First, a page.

Acne and Rosacea: Special Considerations in the Treatment of Patients With Latin American Ancestry

March 2019 | Volume 18 | Issue 3 | Supplement Individual Articles | 124 | Copyright © March 2019

Mercedes Florez-White MD

Department of Dermatology, Herbert Wertheim College of Medicine, Florida International University, Miami, FL

Figure1Retinoids are considered the first line of topical treatment. In patients with a tendency to PIH, low concentration retinoids should be used, in cream, at bedtime, starting only 2 to 3 times a week until the skin tolerates them well. This also decreases the associated iatrogenic PIH.1,4-6 Fixed combinations like benzoyl peroxide with adapalene or benzoyl peroxide with clindamycin are used to treat mild to moderated papulopustular acne and help preventing PIH.1, 4-6 Azelaic acid 20% in cream is effective in the treatment of acne in Latin America and helps prevent PIH. In the United States, it is not indicated for the treatment of acne. It would be used off-label.1,4-6

Oral Treatment

 

Oral antibiotics (eg, doxycycline): First line of treatment for moderate to severe acne (papulopustular, nodulocystic); Should be used at the same time with benzoyl peroxide to prevent bacterial resistance.Oral Isotretinoin: For nodular-cystic or non-responsive to treatment acne. Should be started with low dose and increased progressively. Helps to prevent PIH.1,4-6 Hormonal therapy: For women; Oral contraceptives with antiandrogen properties (eg, Drospirenone or Norethindrone + ethinyl estradiol); Concomitant treatment for menstrual cycle-related inflammatory acne.Spironolactone: For women with menstrual cycle-related inflammatory acne.4-6

Adjuvant Therapy

Skin care: Mild cleanser with or without salicylic acid and with ceramides, cholesterol, and fatty acids to improve the damaged skin barrier; Non-comedogenic moisturizers and daily, fluid, UVA-UVB, non-comedogenic sunscreen; Avoid scrubs, alcohol-based toners, and exfoliating cleanser to prevent irritation.Chemical peels: Very superficial chemical peels with lactic acid, salicylic, or glycolic acid; Help to prevent and treat PIH; Preparation 2 to 3 weeks before the procedure with a combination of a bleaching agent like hydroquinone with retinoids and corticosteroids is mandatory.1,6 Figure2Rosacea: Clinical Considerations Rosacea is more frequent in patients with a background from the southern cone of South America (Argentina, Uruguay, Southern Brazil, Chile, and Paraguay) because their skin is lighter due to the presence of Italian and German immigrants after the first and second world wars. Although the disease is more common in phototype I and II (Fitzpatrick), it can also be suffered by people with darker skin color. It could be misdiagnosed with adult acne. To try to avoid this, we must consider rosacea in the differential diagnosis when we have a patient with darker skin, facial flushing, heat, eye symptoms, or papulopustular elements and absence of comedones.Four subtypes of rosacea can be diagnosed: Erythematotelangiectatic (ETR), papulopustular (PPR), glandular hyperplastic or phymatous rosacea (GH/FR), and ocular (OR). The granulomatous variant is more frequent in darker phototype skin.7,8 Unlike acne, postinflammatory hyperpigmentation is rare in patients with rosacea among patients with Latin American ancestry.8,9.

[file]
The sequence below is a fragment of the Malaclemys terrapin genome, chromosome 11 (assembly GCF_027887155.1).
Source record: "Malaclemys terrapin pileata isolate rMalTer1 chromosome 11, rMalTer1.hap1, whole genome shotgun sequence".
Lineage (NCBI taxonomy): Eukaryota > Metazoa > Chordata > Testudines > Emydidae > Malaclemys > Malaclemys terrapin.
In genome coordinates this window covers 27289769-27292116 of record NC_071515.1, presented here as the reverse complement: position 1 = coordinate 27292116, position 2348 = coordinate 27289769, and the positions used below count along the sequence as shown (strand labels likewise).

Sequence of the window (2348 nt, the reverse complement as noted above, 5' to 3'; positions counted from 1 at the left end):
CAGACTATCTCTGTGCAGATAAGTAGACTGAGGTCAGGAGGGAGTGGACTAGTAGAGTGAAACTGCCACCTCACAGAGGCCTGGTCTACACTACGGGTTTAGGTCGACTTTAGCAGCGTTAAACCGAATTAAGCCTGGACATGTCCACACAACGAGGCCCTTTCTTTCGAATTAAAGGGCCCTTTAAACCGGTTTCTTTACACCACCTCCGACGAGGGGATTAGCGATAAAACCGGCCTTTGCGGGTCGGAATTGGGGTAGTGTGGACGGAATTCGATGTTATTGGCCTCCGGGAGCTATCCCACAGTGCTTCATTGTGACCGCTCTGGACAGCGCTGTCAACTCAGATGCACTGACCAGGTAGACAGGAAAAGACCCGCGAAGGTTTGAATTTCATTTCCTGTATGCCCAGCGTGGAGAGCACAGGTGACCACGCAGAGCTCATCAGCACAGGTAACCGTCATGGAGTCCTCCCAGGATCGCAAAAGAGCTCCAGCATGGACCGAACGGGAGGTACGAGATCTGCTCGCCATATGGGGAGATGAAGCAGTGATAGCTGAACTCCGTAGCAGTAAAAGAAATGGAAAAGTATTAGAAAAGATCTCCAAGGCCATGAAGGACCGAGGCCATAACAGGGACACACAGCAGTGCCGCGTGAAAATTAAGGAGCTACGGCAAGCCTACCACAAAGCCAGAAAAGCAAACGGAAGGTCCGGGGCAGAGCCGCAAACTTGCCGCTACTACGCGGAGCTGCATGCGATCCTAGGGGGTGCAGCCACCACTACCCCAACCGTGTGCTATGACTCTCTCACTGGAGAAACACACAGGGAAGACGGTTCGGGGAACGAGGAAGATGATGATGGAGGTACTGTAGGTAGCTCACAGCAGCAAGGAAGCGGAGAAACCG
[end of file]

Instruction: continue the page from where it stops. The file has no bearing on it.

Treatment of Rosacea

General Care: Avoid trigger factors; Use daily, continuous sun-protection.Figure3